Wes, Tyler, and I don’t have an “exit strategy” (I will use quotations for this term throughout because I think the term is silly in the first place). People always ask each of us that question. “What is your exit strategy?” I think people think it sounds sexy or cool or something. And they assume all entrepreneurs have “exit strategies.” After all, when people “exit” it means they sold their business for lots of money, and people like those kinds of stories. So the press always tells us about mergers and acquisitions, and entrepreneurs “exiting” with lots of cash and, presumably, their dreams fulfilled.
But the three of us love Schedulefly. We love what we do every day. As Wes says, “It doesn’t even feel like work.” So why in the world would we ever have a strategy to “exit” something we love? And since we love Schedulefly, we make decisions based on what’s best for our business, not based on propping our business up to be sold one day. Ironically, I’m confident that’s the only way you can build a successful business that anybody would ever want to buy in the first place.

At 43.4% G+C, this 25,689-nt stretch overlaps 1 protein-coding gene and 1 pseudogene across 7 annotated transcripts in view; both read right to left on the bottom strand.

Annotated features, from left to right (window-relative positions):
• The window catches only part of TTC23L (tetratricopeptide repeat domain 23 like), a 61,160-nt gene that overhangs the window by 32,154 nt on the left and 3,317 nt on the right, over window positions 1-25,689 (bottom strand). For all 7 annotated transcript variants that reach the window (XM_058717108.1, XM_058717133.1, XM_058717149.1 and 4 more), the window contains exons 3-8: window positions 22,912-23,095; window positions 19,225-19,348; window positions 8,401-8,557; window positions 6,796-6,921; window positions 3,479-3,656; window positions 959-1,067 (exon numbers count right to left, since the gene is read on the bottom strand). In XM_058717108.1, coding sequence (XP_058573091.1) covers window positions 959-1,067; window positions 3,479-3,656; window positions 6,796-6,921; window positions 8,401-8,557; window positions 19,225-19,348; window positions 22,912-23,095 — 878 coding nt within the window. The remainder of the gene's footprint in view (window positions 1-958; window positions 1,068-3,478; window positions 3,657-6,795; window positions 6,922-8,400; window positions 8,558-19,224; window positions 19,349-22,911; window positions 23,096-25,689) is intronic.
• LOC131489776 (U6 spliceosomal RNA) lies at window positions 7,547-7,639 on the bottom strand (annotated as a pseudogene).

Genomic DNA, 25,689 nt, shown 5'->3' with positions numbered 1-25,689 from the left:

So there’s the rub for “exit strategists.” They make decisions based on trying to grow big – quickly – in hopes of being acquired. So their decisions are by default not based on what’s best for the business. And they ironically risk never building a successful business in the first place, much less one that somebody would want to buy.
I’m confident lots of other guys would love to marry my wife. But I’m not going to take money from some guy to divorce her. No amount would be enough. I love her and I always will. I’d never want to “exit” our marriage. Same with Schedulefly.
Keepin’ It Full of Love,